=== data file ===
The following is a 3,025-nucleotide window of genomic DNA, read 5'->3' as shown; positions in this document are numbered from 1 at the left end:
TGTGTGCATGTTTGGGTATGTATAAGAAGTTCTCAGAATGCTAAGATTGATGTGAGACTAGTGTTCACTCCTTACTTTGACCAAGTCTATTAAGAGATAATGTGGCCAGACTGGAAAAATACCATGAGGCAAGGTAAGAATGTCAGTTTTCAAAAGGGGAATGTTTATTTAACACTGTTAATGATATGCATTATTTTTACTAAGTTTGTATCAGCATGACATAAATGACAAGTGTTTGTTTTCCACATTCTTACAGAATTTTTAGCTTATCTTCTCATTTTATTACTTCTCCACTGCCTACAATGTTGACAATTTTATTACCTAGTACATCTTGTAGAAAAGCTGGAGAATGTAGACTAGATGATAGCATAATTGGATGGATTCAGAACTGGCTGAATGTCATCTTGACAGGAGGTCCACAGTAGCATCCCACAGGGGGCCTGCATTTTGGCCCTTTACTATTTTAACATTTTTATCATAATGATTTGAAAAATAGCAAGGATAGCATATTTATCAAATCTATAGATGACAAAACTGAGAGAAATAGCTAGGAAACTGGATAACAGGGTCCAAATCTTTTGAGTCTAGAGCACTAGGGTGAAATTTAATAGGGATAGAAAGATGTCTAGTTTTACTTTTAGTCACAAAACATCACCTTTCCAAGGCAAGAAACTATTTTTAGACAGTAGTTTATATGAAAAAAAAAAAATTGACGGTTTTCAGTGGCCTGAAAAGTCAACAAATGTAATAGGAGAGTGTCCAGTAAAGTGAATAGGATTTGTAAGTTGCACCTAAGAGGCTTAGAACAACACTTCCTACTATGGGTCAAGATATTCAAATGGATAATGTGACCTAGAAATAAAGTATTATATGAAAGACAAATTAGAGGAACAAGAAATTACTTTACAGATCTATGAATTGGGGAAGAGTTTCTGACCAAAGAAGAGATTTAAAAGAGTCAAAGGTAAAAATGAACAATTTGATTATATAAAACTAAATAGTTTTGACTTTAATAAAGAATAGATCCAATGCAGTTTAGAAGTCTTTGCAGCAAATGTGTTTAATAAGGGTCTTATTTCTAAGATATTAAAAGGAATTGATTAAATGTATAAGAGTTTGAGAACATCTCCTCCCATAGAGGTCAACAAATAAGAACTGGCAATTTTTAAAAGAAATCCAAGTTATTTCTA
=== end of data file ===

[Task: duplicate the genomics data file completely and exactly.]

The following is a 3,025-nucleotide window of genomic DNA, read 5'->3' as shown; positions in this document are numbered from 1 at the left end:
TGTGTGCATGTTTGGGTATGTATAAGAAGTTCTCAGAATGCTAAGATTGATGTGAGACTAGTGTTCACTCCTTACTTTGACCAAGTCTATTAAGAGATAATGTGGCCAGACTGGAAAAATACCATGAGGCAAGGTAAGAATGTCAGTTTTCAAAAGGGGAATGTTTATTTAACACTGTTAATGATATGCATTATTTTTACTAAGTTTGTATCAGCATGACATAAATGACAAGTGTTTGTTTTCCACATTCTTACAGAATTTTTAGCTTATCTTCTCATTTTATTACTTCTCCACTGCCTACAATGTTGACAATTTTATTACCTAGTACATCTTGTAGAAAAGCTGGAGAATGTAGACTAGATGATAGCATAATTGGATGGATTCAGAACTGGCTGAATGTCATCTTGACAGGAGGTCCACAGTAGCATCCCACAGGGGGCCTGCATTTTGGCCCTTTACTATTTTAACATTTTTATCATAATGATTTGAAAAATAGCAAGGATAGCATATTTATCAAATCTATAGATGACAAAACTGAGAGAAATAGCTAGGAAACTGGATAACAGGGTCCAAATCTTTTGAGTCTAGAGCACTAGGGTGAAATTTAATAGGGATAGAAAGATGTCTAGTTTTACTTTTAGTCACAAAACATCACCTTTCCAAGGCAAGAAACTATTTTTAGACAGTAGTTTATATGAAAAAAAAAAAATTGACGGTTTTCAGTGGCCTGAAAAGTCAACAAATGTAATAGGAGAGTGTCCAGTAAAGTGAATAGGATTTGTAAGTTGCACCTAAGAGGCTTAGAACAACACTTCCTACTATGGGTCAAGATATTCAAATGGATAATGTGACCTAGAAATAAAGTATTATATGAAAGACAAATTAGAGGAACAAGAAATTACTTTACAGATCTATGAATTGGGGAAGAGTTTCTGACCAAAGAAGAGATTTAAAAGAGTCAAAGGTAAAAATGAACAATTTGATTATATAAAACTAAATAGTTTTGACTTTAATAAAGAATAGATCCAATGCAGTTTAGAAGTCTTTGCAGCAAATGTGTTTAATAAGGGTCTTATTTCTAAGATATTAAAAGGAATTGATTAAATGTATAAGAGTTTGAGAACATCTCCTCCCATAGAGGTCAACAAATAAGAACTGGCAATTTTTAAAAGAAATCCAAGTTATTTCTA